Impact Factor 2.857
2017 JCR, Clarivate Analytics 2018

Frontiers journals are at the top of citation and impact metrics

This article is part of the Research Topic

Smoking and Schizophrenia

Clinical Study Protocol ARTICLE

Front. Psychiatry, 19 March 2019 |

“Quitlink”—A Randomized Controlled Trial of Peer Worker Facilitated Quitline Support for Smokers Receiving Mental Health Services: Study Protocol

Amanda L. Baker1*, Ron Borland2,3, Billie Bonevski1, Catherine Segan2,3, Alyna Turner1,4,5, Lisa Brophy3,6,7, Kristen McCarter1, Peter J. Kelly8, Jill M. Williams9, Donita Baird1, John Attia1, Rohan Sweeney10, Sarah L. White2, Sacha Filia2 and David Castle5,11
  • 1Faculty of Health and Medicine, University of Newcastle, Newcastle, NSW, Australia
  • 2Cancer Council Victoria, Melbourne, VIC, Australia
  • 3Melbourne School of Population and Global Health, The University of Melbourne, Melbourne, VIC, Australia
  • 4IMPACT Strategic Research Centre, School of Medicine, Barwon Health, Deakin University, Geelong, VIC, Australia
  • 5Department of Psychiatry, University of Melbourne, Melbourne, VIC, Australia
  • 6Mind Australia Limited, Melbourne, VIC, Australia
  • 7School of Allied Health, Human Services and Sport, La Trobe University Melbourne, Melbourne, VIC, Australia
  • 8Illawarra Health and Medical Research Institute and the School of Psychology, University of Wollongong, Wollongong, NSW, Australia
  • 9Division of Addiction Psychiatry, Rutgers Robert Wood Johnson Medical School, New Brunswick, NJ, United States
  • 10Centre for Health Economics, Monash University, Melbourne, VIC, Australia
  • 11Department of Psychiatry, St Vincent's Hospital Melbourne, Fitzroy, VIC, Australia

Introduction: Although smokers with severe mental illnesses (SSMI) make quit attempts at comparable levels to other smokers, fewer are successful in achieving smoking cessation. Specialized smoking cessation treatments targeting their needs can be effective but have not been widely disseminated. Telephone delivered interventions, including by quitlines, show promise. However, few SSMI contact quitlines and few are referred to them by health professionals. Mental health peer workers can potentially play an important role in supporting smoking cessation. This study will apply a pragmatic model using peer workers to engage SSMI with a customized quitline service, forming the “Quitlink” intervention.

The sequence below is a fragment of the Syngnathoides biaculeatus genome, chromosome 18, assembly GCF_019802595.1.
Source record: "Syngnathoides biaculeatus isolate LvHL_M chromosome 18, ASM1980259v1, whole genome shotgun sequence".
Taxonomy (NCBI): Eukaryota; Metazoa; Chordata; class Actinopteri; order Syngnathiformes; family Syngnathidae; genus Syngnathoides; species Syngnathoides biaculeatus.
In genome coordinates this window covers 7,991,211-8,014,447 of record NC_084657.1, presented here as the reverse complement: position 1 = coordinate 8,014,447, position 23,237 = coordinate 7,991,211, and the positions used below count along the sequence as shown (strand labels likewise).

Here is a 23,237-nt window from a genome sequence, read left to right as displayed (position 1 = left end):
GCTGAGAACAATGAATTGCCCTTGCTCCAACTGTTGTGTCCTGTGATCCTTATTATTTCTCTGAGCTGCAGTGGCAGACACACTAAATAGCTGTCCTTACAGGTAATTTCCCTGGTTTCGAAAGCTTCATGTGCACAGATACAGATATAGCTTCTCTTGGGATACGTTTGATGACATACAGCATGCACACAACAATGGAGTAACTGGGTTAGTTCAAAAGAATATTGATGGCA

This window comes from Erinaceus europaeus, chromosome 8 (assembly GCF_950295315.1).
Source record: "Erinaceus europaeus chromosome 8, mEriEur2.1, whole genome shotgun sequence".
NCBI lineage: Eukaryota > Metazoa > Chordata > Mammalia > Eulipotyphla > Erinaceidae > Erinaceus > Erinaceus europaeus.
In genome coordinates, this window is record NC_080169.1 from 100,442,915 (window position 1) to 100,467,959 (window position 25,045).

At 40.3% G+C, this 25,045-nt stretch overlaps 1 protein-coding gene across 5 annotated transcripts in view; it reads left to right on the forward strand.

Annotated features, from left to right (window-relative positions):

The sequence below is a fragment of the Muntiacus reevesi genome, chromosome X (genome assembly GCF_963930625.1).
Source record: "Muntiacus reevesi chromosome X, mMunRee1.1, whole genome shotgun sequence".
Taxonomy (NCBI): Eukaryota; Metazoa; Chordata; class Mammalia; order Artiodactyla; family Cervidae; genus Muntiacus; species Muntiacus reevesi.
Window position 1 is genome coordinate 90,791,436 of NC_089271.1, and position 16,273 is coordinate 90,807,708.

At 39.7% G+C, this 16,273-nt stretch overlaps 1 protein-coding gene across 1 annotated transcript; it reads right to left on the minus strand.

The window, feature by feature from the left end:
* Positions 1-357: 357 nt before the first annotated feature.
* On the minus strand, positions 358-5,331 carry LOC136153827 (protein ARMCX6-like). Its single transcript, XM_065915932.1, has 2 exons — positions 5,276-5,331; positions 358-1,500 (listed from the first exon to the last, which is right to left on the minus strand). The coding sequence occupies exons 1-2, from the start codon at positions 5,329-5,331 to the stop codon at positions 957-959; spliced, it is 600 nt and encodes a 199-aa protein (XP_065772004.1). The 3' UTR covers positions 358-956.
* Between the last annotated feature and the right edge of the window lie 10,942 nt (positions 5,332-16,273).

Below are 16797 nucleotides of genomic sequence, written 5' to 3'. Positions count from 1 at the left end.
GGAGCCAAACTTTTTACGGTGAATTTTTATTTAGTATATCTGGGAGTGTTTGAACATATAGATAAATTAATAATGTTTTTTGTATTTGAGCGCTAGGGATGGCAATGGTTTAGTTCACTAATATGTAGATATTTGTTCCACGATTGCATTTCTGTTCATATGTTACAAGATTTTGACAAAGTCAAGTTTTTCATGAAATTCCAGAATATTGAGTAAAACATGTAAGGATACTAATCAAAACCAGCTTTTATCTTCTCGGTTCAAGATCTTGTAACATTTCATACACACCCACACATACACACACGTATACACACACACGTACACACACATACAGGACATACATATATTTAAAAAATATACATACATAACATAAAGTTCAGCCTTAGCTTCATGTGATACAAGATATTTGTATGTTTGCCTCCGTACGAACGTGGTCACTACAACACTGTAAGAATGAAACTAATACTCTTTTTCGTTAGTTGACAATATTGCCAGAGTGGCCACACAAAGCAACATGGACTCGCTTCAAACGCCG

Methods: A multi-center prospective, cluster-randomized, open, blinded endpoint (PROBE) trial. Over 3 years, 382 smokers will be recruited from mental health services in Victoria, Australia. Following completion of baseline assessment, a brief intervention will be delivered by a peer worker. Participants will then be randomly allocated either to no further intervention, or to be referred and contacted by the Victorian Quitline and offered a targeted 8-week cognitive behavioral intervention along with nicotine replacement therapy (NRT). Follow-up measures will be administered at 2-, 5-, and 8-months post-baseline. The primary outcome is 6 months continuous abstinence from end of treatment with biochemical verification. Secondary outcomes include 7-day point prevalence abstinence from smoking, increased quit attempts, and reductions in cigarettes per day, cravings and withdrawal, mental health symptoms, and other substance use, and improvements in quality of life. We will use a generalized linear mixed model (linear regression for continuous outcomes and logistic regression for dichotomous outcomes) to handle clustering and the repeated measures at baseline, 2-, 5-, and 8-months; individuals will be modeled as random effects, cluster as a random effect, and group assignment as a fixed effect.

Discussion: This is the first rigorously designed RCT to evaluate a specialized quitline intervention accompanied by NRT among SSMI. The study will apply a pragmatic model to link SSMI to the Quitline, using peer workers, with the potential for wide dissemination.

Clinical Trial Registration:

Trial Registry: The trial is registered with ANZCTR ( ACTRN12619000244101 prior to the accrual of the first participant and updated regularly as per registry guidelines.

Trial Sponsor: University of Newcastle, NSW, Australia.